The history of racism inside the NYPD: Wearing the blue uniform as an officer of color

Created Equal

NEW YORK — Wearing the blue uniform of the NYPD did not come easily for officers of color and tensions from more than a century ago have impacted Black and Hispanic members of New York’s Finest.

In 1845, officers were predominantly Irish men. Then the NYPD appointed the first Italian officer: Det. Petrosino, John Jay College of Criminal Justice ProfessorFritz Umbach said.

“That was seen as breaking racial barriers because Italians weren’t considered white at the time,” Umbach, who wrote “The Last Neighborhood Cops,” a book about inequality in the NYPD, said.

Officers at the time focused on two groups: immigrants and freed Black slaves.Retired NYPD Inspector Corey Pegues described it as being “inherently racist.”

The first Black officer, Samuel Battle, joined the department in 1911. After that, cops targeted not just Black members of the community, but officers of color in their own ranks.

“Battle’s appointment in 1911 may have changed things, but the head winds are growing against him because of the great migration which deepens the racial sentiments in New York,” Umbach said.

From the Harlem riots in the 1930s to race riots in 1964, the department continued to target the Black community. Retired NYPD Detective Graham Weatherspoon and other former minority officers experienced that racial bias firsthand.

“When I came on it was the mid 70s and I was met at the door with racism,” Weatherspoon said. “They tried to weed Black men out by telling them they had heart murmurs.”

Retired Deputy Commissioner of Training Dr. Robert Gonzalez was one of only two Hispanic officers at his precinct.

“I recall getting out of the Academy going to my first assignment in my new precinct and being isolated compared to my white counterparts and they were rookies just like me,” he said. “They were put in police cars, given favorable assignments and training, and I was left to fend for myself.”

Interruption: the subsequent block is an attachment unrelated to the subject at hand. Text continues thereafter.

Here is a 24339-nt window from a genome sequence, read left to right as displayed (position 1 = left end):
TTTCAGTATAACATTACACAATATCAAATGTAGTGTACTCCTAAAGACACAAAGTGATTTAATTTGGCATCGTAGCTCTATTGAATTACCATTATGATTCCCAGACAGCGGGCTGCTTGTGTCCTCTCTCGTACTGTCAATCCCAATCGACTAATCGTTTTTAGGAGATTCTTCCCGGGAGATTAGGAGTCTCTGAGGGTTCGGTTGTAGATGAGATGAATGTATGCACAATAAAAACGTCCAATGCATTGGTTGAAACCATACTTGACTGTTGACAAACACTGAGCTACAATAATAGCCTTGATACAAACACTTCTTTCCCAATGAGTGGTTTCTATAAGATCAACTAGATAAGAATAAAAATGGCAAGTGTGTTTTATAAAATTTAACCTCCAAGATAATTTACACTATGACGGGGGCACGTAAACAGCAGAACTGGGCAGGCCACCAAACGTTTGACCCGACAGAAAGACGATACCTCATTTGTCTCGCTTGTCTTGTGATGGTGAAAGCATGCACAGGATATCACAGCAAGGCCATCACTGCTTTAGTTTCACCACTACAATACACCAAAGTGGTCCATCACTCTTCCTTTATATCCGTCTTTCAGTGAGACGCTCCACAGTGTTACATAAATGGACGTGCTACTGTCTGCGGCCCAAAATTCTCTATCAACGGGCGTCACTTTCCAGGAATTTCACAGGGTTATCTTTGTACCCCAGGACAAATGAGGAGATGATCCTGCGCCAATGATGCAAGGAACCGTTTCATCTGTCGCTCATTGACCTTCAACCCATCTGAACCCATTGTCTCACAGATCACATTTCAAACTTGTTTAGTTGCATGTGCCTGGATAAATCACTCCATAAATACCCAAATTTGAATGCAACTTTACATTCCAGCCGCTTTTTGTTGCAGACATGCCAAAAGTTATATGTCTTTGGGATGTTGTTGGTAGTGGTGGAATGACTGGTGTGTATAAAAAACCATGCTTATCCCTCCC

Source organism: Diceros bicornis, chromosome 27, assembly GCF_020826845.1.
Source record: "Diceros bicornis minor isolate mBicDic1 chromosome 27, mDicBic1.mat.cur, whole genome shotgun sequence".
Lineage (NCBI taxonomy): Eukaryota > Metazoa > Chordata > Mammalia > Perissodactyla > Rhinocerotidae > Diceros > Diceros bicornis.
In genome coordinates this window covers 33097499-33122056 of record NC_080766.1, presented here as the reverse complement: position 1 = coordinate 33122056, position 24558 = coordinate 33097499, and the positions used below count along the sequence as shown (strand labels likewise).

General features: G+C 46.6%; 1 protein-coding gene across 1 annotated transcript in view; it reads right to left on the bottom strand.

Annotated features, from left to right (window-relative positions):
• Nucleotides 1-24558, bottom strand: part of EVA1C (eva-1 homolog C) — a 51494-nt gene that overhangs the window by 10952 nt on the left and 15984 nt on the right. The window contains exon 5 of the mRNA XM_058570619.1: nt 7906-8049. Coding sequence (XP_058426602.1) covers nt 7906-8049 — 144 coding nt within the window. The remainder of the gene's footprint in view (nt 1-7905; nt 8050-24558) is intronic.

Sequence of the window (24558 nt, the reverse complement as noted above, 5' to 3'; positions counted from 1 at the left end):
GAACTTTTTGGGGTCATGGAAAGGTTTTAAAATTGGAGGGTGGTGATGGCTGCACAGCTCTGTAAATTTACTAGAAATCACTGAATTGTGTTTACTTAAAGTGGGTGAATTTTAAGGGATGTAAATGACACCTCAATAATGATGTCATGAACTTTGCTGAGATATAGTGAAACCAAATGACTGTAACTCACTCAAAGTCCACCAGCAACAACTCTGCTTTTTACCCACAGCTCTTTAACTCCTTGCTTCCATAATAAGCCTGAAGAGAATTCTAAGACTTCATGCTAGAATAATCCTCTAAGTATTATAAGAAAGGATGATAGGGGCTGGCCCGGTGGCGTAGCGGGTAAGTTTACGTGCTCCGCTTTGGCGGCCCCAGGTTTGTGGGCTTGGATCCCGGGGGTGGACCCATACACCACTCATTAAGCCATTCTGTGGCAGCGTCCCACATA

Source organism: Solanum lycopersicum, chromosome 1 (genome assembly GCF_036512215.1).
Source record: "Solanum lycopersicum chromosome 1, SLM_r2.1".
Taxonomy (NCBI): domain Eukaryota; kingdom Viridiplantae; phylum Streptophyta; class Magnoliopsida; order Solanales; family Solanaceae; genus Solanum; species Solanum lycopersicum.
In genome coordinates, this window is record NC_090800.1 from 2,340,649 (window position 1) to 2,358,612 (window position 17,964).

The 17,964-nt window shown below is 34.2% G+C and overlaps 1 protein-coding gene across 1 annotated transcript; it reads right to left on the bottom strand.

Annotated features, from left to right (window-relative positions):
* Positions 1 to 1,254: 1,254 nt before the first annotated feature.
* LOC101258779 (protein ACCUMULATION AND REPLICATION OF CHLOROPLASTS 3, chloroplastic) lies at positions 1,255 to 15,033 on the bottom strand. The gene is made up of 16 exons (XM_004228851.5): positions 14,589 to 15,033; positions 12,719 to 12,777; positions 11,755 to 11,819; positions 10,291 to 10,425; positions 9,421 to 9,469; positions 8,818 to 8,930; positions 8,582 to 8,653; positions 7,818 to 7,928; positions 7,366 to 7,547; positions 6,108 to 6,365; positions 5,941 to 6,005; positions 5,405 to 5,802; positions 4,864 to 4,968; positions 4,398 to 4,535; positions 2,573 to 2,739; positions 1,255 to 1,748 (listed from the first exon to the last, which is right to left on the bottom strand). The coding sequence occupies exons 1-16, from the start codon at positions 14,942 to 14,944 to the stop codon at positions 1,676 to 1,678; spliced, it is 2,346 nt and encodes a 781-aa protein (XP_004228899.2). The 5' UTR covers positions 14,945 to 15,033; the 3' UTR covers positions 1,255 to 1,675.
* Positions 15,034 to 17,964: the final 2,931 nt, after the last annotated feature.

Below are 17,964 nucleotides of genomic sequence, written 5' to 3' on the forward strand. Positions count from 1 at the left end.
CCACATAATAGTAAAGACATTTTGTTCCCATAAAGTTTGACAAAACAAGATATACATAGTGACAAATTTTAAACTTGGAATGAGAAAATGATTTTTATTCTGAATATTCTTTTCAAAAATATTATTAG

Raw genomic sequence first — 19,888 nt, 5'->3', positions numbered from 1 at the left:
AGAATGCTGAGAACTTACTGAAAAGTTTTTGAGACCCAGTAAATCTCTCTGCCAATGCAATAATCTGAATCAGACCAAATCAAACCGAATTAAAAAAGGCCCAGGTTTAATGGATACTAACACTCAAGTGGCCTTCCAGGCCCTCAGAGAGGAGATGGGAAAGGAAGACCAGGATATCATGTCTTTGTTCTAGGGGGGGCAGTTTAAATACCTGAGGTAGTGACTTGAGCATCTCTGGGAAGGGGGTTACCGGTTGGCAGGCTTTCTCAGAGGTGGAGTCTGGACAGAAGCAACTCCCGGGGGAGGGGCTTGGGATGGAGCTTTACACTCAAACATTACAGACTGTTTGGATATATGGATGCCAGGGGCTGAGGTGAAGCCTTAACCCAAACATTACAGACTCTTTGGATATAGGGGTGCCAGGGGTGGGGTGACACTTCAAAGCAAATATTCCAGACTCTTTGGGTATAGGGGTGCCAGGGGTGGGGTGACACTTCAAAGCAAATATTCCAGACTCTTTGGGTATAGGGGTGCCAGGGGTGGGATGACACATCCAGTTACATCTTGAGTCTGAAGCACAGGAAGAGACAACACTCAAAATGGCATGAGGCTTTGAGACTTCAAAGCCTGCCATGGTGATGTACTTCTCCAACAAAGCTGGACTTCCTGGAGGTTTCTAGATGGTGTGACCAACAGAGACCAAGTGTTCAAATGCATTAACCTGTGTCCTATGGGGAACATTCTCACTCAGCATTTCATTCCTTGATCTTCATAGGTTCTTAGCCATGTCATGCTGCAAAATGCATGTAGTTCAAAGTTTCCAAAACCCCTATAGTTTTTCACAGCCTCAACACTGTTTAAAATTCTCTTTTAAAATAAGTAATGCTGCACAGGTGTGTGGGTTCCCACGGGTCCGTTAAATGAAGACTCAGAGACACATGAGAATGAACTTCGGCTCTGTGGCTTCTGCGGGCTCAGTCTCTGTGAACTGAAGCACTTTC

He said they were treated as the “laughing stock” of the precinct.

“They would make comments like ‘the landscapers made an arrest today,'” he said. “They would make explicit comments to let us know that we were judged based on our ethnicity and out race and not on our performance.”

In 1992 after New Yorkers elected David Dinkins, the city’s first Black mayor, more than 4,000 off duty officers violently protested, blocked traffic on to the Brooklyn Bridge and shouted racial slurs aimed at Dinkins. The officers were supported by their union and led by then US Attorney Rudy Giuliani.

Pegues was there working as a rookie—at the time assigned to keep the peace.

“Not only did they have racist signs, they were carrying nooses,” he recalled. “It was calling him the N-word. It was a racist rally.”

Brooklyn Borough President Eric Adams is also a retired NYPD captain.

“For the first time in my life, I saw a police-controlled mob in an attempt to take over City Hall,” he said.

Adams was worried about what would have happened if Dinkins were to step outside.

“This was a department that had me under surveillance for years,” he said. “This was a department that targeted Black and brown officers who spoke out.”

Adams and a few other officers started an organization of Black cops.

“It was our way of saying ‘we want to be pro public safety, but we needed to fight racism from within the department and that’s why the organization came about,” he said.

Now, of the 35,000 member force, 47 percent are white and 53 percent are minority. Even as the faces of the NYPD have become more diverse, cops who once walked the thin blue line said not enough is being done to change the racist culture.

“We don’t need window dressing we need people who are in position of authority,” Weatherspoon said.

The Civilian Complaint Review Board now plays an important role in holding officers accountable for their conduct. A new disciplinary matrix will have police working in tandem with the board.

Also, changes are being made within the department to create more supervisory positions for people of color. Just last week, NYPD Commissioner Dermot Shea announced the community would help select precinct commanders.

Copyright 2021 Nexstar Media Inc. All rights reserved. This material may not be published, broadcast, rewritten, or redistributed.

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